An FCA investigation, once revealed to the company, is ideally a collaborative, cooperative process between the government and defense counsel. Collaboration and cooperation can help reduce company expenditures on the investigation and can help earn the company cooperation credit and credibility with the government, both of which can reduce ultimate damages in case resolution. Typically near the end of the government’s investigation (which usually draws to a close either because the government has finished investigating to its satisfaction or because the court-ordered intervention deadline is approaching), the government or defense counsel may exchange presentations, letters, or white papers assessing the case. If the government believes there was a violation of the FCA, the parties may engage in settlement discussions before any litigation occurs. Given the threat of treble damages, penalties, and the risk of suspension or expulsion from government programs, many FCA cases are resolved before litigation, and the vast majority are resolved before trial.
The government greatly values the cooperation of entities under investigation. DOJ’s official policy is that a company that cooperates qualifies for reduced penalties or damage multiples in an FCA resolution. The general categories of cooperation are self-disclosures, cooperation with the government’s investigation, and remedial measures. According to DOJ, companies seeking “maximum” cooperation credit (which is not a defined term) should (1) undertake a timely self-disclosure that includes identifying all individuals substantially involved in or responsible for the misconduct, (2) provide full cooperation with the government’s investigation, and (3) take remedial steps designed to prevent and detect similar wrongdoing in the future. See DOJ’s press release regarding cooperation credit and its corresponding manual provisions. DOJ also had issued memos describing what it means to cooperate, including the 2008 Filip Memo and the 2015 Yates Memo.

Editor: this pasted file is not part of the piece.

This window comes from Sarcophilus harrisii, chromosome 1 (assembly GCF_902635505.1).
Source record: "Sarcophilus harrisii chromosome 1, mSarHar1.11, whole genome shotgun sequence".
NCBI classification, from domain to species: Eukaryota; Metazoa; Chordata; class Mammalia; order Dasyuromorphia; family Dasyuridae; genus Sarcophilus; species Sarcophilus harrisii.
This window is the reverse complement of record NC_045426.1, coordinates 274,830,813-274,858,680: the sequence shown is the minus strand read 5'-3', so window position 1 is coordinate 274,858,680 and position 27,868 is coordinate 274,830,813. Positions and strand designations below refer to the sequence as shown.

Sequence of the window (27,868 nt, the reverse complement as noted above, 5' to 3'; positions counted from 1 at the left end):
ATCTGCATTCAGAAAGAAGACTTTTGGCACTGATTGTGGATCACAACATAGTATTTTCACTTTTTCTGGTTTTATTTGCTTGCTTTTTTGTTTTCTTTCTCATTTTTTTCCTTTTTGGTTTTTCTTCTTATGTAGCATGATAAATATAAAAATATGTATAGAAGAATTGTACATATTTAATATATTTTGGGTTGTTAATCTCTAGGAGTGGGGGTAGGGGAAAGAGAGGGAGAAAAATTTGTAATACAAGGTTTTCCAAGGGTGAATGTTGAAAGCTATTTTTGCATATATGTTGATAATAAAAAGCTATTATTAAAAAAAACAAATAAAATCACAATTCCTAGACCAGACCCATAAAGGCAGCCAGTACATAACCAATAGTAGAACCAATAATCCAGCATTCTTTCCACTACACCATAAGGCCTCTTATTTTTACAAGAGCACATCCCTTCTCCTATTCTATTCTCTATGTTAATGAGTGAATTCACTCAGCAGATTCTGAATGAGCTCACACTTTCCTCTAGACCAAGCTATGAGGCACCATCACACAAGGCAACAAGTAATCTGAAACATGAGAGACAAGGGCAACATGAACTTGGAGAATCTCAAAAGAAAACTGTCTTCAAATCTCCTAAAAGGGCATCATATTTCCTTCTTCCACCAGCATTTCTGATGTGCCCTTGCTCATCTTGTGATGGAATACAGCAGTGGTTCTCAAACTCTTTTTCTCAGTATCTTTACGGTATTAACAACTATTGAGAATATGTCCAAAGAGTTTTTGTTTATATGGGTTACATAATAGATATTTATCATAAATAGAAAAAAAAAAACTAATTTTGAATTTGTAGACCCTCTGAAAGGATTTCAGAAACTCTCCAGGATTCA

Importantly, DOJ’s position is that merely responding to a compulsory process for information (like a CID or subpoena) does not in itself warrant cooperation credit. In addition, no matter what other cooperation is present, DOJ’s policy is that it will not award any cooperation credit to a defendant that conceals involvement in the misconduct by senior personnel or that otherwise acts in bad faith. Note that cooperation does not require a waiver of attorney-client privilege or work product protection, and rightfully so.
Although avoiding FCA violations by not submitting fraudulent claims may seem straightforward, hidden FCA exposure can be lurking in unlawful compensation arrangements that were not sufficiently vetted or in a material failure to implement appropriate oversight and training processes that resulted in the submission of false claims. The qui tam provisions of the FCA make potential lawsuits more likely. Because of the significant damages and penalties associated with the FCA and the possibility of suspension or expulsion from federal programs, cooperation with any government investigation is frequently appropriate. However, before any FCA allegation arises, companies should take a prophylactic approach, such as by ensuring appropriate training and audit/oversight processes are in place and by vetting financial arrangements.
Foley & Lardner LLP summer associate Matt Turk contributed to this article.
This article was originally published by the Association of Corporate Counsel at acc.com.